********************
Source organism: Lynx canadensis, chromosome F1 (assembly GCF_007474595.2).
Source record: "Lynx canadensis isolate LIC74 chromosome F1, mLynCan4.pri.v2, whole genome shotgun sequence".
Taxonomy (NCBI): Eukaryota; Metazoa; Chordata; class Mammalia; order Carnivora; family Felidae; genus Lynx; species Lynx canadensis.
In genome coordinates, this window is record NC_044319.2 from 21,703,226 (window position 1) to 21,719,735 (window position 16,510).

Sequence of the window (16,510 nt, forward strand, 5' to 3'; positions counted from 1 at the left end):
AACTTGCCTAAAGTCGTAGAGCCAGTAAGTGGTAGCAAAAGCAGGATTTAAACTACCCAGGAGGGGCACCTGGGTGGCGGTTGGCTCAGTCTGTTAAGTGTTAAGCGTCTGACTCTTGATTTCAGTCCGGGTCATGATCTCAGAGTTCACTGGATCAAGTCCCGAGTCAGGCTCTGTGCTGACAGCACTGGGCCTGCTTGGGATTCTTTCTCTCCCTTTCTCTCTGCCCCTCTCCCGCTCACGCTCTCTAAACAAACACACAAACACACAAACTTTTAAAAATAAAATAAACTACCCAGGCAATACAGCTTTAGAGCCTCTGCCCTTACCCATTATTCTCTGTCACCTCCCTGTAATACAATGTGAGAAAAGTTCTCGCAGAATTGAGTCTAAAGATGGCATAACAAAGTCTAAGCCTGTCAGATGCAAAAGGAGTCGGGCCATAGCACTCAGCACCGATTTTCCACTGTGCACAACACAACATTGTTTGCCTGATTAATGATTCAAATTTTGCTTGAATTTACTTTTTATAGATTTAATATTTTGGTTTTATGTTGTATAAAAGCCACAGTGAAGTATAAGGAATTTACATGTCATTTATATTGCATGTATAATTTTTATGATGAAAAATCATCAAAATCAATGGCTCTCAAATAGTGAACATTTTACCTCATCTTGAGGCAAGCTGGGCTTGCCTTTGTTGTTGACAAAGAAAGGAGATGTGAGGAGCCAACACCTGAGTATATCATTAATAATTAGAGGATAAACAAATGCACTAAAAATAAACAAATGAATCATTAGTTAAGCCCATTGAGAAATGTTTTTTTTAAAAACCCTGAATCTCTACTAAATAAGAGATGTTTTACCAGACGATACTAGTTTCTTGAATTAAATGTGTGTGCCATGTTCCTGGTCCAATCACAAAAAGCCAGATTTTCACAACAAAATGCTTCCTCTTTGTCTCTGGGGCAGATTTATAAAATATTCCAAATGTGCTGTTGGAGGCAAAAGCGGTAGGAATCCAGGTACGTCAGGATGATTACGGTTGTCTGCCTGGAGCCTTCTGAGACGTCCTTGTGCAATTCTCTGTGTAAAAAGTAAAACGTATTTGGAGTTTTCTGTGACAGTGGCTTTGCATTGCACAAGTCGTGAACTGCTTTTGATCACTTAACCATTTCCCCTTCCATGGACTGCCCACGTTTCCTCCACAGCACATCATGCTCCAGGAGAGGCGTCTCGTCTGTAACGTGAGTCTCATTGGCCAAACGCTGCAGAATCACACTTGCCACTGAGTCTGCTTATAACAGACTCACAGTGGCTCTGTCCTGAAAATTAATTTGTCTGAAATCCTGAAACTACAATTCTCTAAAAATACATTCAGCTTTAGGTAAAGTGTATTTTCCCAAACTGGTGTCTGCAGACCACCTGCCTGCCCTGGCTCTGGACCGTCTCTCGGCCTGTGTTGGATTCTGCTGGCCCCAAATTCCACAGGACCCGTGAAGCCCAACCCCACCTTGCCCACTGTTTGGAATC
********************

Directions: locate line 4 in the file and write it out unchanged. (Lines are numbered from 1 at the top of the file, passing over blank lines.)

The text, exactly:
In genome coordinates, this window is record NC_044319.2 from 21,703,226 (window position 1) to 21,719,735 (window position 16,510).